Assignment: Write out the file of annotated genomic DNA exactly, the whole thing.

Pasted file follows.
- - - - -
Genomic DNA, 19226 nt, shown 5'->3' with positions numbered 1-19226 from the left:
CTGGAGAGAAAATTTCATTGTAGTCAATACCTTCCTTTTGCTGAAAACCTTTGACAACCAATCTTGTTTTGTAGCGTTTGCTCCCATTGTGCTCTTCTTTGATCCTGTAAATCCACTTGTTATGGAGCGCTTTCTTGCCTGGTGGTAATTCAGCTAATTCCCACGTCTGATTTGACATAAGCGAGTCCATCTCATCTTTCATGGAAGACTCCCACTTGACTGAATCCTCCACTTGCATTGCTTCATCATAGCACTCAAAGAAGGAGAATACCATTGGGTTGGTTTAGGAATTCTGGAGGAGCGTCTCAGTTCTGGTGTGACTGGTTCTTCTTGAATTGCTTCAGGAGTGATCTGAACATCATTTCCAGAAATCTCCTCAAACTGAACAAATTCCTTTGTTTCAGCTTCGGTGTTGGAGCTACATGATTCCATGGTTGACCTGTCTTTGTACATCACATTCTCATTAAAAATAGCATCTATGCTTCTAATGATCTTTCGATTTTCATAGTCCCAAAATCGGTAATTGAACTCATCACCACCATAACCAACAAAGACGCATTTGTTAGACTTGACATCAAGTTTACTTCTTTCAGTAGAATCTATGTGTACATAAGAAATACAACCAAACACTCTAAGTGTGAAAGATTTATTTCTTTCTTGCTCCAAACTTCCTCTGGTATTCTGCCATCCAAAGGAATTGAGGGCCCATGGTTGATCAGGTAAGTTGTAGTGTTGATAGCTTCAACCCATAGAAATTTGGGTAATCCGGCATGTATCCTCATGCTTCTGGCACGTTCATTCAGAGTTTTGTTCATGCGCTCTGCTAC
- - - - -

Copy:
Genomic DNA, 19226 nt, shown 5'->3' with positions numbered 1-19226 from the left:
CTGGAGAGAAAATTTCATTGTAGTCAATACCTTCCTTTTGCTGAAAACCTTTGACAACCAATCTTGTTTTGTAGCGTTTGCTCCCATTGTGCTCTTCTTTGATCCTGTAAATCCACTTGTTATGGAGCGCTTTCTTGCCTGGTGGTAATTCAGCTAATTCCCACGTCTGATTTGACATAAGCGAGTCCATCTCATCTTTCATGGAAGACTCCCACTTGACTGAATCCTCCACTTGCATTGCTTCATCATAGCACTCAAAGAAGGAGAATACCATTGGGTTGGTTTAGGAATTCTGGAGGAGCGTCTCAGTTCTGGTGTGACTGGTTCTTCTTGAATTGCTTCAGGAGTGATCTGAACATCATTTCCAGAAATCTCCTCAAACTGAACAAATTCCTTTGTTTCAGCTTCGGTGTTGGAGCTACATGATTCCATGGTTGACCTGTCTTTGTACATCACATTCTCATTAAAAATAGCATCTATGCTTCTAATGATCTTTCGATTTTCATAGTCCCAAAATCGGTAATTGAACTCATCACCACCATAACCAACAAAGACGCATTTGTTAGACTTGACATCAAGTTTACTTCTTTCAGTAGAATCTATGTGTACATAAGAAATACAACCAAACACTCTAAGTGTGAAAGATTTATTTCTTTCTTGCTCCAAACTTCCTCTGGTATTCTGCCATCCAAAGGAATTGAGGGCCCATGGTTGATCAGGTAAGTTGTAGTGTTGATAGCTTCAACCCATAGAAATTTGGGTAATCCGGCATGTATCCTCATGCTTCTGGCACGTTCATTCAGAGTTTTGTTCATGCGCTCTGCTAC